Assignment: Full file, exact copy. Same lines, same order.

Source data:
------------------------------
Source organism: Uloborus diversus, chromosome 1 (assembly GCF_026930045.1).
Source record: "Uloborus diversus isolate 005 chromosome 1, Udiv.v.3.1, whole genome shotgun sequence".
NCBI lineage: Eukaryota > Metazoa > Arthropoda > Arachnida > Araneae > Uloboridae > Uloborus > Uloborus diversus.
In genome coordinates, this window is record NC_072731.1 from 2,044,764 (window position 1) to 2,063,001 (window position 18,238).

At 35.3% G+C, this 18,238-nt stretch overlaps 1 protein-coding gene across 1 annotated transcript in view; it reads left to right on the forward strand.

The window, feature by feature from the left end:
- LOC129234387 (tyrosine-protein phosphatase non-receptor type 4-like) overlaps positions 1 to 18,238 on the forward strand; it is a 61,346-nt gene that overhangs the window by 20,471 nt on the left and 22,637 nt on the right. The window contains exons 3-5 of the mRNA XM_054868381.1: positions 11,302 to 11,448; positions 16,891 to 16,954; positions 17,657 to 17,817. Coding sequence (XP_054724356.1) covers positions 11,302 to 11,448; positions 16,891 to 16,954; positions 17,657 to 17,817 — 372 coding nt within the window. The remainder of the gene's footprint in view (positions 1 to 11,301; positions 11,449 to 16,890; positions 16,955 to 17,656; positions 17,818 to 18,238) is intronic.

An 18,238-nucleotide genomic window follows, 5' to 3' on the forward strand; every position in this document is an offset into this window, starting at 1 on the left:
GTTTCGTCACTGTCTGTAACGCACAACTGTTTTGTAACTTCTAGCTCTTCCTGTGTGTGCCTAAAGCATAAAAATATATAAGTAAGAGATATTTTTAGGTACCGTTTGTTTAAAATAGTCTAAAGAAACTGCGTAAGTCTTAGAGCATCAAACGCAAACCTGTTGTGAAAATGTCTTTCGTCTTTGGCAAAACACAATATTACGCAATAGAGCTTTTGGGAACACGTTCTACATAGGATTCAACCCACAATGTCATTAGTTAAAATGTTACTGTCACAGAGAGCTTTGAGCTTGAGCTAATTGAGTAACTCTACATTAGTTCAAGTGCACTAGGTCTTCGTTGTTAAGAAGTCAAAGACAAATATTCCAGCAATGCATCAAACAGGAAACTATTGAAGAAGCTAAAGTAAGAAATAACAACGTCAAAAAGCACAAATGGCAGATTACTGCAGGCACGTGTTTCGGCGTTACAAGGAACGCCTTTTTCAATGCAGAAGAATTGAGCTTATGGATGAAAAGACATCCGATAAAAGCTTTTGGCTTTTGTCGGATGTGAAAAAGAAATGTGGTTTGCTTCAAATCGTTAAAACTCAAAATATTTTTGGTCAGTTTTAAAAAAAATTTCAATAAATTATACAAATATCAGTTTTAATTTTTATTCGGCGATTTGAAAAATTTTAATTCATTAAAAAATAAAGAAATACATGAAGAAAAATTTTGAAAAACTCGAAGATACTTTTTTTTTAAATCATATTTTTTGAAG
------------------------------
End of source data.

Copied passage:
Source organism: Uloborus diversus, chromosome 1 (assembly GCF_026930045.1).
Source record: "Uloborus diversus isolate 005 chromosome 1, Udiv.v.3.1, whole genome shotgun sequence".
NCBI lineage: Eukaryota > Metazoa > Arthropoda > Arachnida > Araneae > Uloboridae > Uloborus > Uloborus diversus.
In genome coordinates, this window is record NC_072731.1 from 2,044,764 (window position 1) to 2,063,001 (window position 18,238).

At 35.3% G+C, this 18,238-nt stretch overlaps 1 protein-coding gene across 1 annotated transcript in view; it reads left to right on the forward strand.

The window, feature by feature from the left end:
- LOC129234387 (tyrosine-protein phosphatase non-receptor type 4-like) overlaps positions 1 to 18,238 on the forward strand; it is a 61,346-nt gene that overhangs the window by 20,471 nt on the left and 22,637 nt on the right. The window contains exons 3-5 of the mRNA XM_054868381.1: positions 11,302 to 11,448; positions 16,891 to 16,954; positions 17,657 to 17,817. Coding sequence (XP_054724356.1) covers positions 11,302 to 11,448; positions 16,891 to 16,954; positions 17,657 to 17,817 — 372 coding nt within the window. The remainder of the gene's footprint in view (positions 1 to 11,301; positions 11,449 to 16,890; positions 16,955 to 17,656; positions 17,818 to 18,238) is intronic.

An 18,238-nucleotide genomic window follows, 5' to 3' on the forward strand; every position in this document is an offset into this window, starting at 1 on the left:
GTTTCGTCACTGTCTGTAACGCACAACTGTTTTGTAACTTCTAGCTCTTCCTGTGTGTGCCTAAAGCATAAAAATATATAAGTAAGAGATATTTTTAGGTACCGTTTGTTTAAAATAGTCTAAAGAAACTGCGTAAGTCTTAGAGCATCAAACGCAAACCTGTTGTGAAAATGTCTTTCGTCTTTGGCAAAACACAATATTACGCAATAGAGCTTTTGGGAACACGTTCTACATAGGATTCAACCCACAATGTCATTAGTTAAAATGTTACTGTCACAGAGAGCTTTGAGCTTGAGCTAATTGAGTAACTCTACATTAGTTCAAGTGCACTAGGTCTTCGTTGTTAAGAAGTCAAAGACAAATATTCCAGCAATGCATCAAACAGGAAACTATTGAAGAAGCTAAAGTAAGAAATAACAACGTCAAAAAGCACAAATGGCAGATTACTGCAGGCACGTGTTTCGGCGTTACAAGGAACGCCTTTTTCAATGCAGAAGAATTGAGCTTATGGATGAAAAGACATCCGATAAAAGCTTTTGGCTTTTGTCGGATGTGAAAAAGAAATGTGGTTTGCTTCAAATCGTTAAAACTCAAAATATTTTTGGTCAGTTTTAAAAAAAATTTCAATAAATTATACAAATATCAGTTTTAATTTTTATTCGGCGATTTGAAAAATTTTAATTCATTAAAAAATAAAGAAATACATGAAGAAAAATTTTGAAAAACTCGAAGATACTTTTTTTTTAAATCATATTTTTTGAAG